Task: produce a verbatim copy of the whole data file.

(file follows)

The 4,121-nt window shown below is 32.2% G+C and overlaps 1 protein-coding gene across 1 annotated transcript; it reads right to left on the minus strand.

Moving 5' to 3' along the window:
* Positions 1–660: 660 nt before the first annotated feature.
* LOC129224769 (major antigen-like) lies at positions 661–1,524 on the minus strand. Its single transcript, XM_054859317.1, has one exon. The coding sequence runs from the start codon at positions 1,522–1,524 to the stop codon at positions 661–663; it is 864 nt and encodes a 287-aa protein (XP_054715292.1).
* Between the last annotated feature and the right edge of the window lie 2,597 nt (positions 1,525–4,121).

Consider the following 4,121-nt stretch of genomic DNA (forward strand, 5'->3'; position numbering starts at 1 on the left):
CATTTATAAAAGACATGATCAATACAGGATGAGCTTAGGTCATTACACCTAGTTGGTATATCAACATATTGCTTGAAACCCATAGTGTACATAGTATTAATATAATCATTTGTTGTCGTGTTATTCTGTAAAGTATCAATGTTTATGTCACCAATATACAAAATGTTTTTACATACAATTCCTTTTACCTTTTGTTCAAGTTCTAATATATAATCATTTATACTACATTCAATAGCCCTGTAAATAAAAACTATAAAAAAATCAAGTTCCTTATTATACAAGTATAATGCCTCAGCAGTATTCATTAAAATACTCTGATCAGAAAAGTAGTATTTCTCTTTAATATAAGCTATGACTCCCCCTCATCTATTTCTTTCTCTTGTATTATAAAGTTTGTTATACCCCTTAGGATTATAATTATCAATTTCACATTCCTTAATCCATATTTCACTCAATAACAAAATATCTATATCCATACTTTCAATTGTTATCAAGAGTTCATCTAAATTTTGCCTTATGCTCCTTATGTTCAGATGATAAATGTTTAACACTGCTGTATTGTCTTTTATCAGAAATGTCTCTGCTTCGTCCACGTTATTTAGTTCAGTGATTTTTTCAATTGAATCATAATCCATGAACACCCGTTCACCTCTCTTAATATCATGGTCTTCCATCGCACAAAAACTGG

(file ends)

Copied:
The 4,121-nt window shown below is 32.2% G+C and overlaps 1 protein-coding gene across 1 annotated transcript; it reads right to left on the minus strand.

Moving 5' to 3' along the window:
* Positions 1–660: 660 nt before the first annotated feature.
* LOC129224769 (major antigen-like) lies at positions 661–1,524 on the minus strand. Its single transcript, XM_054859317.1, has one exon. The coding sequence runs from the start codon at positions 1,522–1,524 to the stop codon at positions 661–663; it is 864 nt and encodes a 287-aa protein (XP_054715292.1).
* Between the last annotated feature and the right edge of the window lie 2,597 nt (positions 1,525–4,121).

Consider the following 4,121-nt stretch of genomic DNA (forward strand, 5'->3'; position numbering starts at 1 on the left):
CATTTATAAAAGACATGATCAATACAGGATGAGCTTAGGTCATTACACCTAGTTGGTATATCAACATATTGCTTGAAACCCATAGTGTACATAGTATTAATATAATCATTTGTTGTCGTGTTATTCTGTAAAGTATCAATGTTTATGTCACCAATATACAAAATGTTTTTACATACAATTCCTTTTACCTTTTGTTCAAGTTCTAATATATAATCATTTATACTACATTCAATAGCCCTGTAAATAAAAACTATAAAAAAATCAAGTTCCTTATTATACAAGTATAATGCCTCAGCAGTATTCATTAAAATACTCTGATCAGAAAAGTAGTATTTCTCTTTAATATAAGCTATGACTCCCCCTCATCTATTTCTTTCTCTTGTATTATAAAGTTTGTTATACCCCTTAGGATTATAATTATCAATTTCACATTCCTTAATCCATATTTCACTCAATAACAAAATATCTATATCCATACTTTCAATTGTTATCAAGAGTTCATCTAAATTTTGCCTTATGCTCCTTATGTTCAGATGATAAATGTTTAACACTGCTGTATTGTCTTTTATCAGAAATGTCTCTGCTTCGTCCACGTTATTTAGTTCAGTGATTTTTTCAATTGAATCATAATCCATGAACACCCGTTCACCTCTCTTAATATCATGGTCTTCCATCGCACAAAAACTGG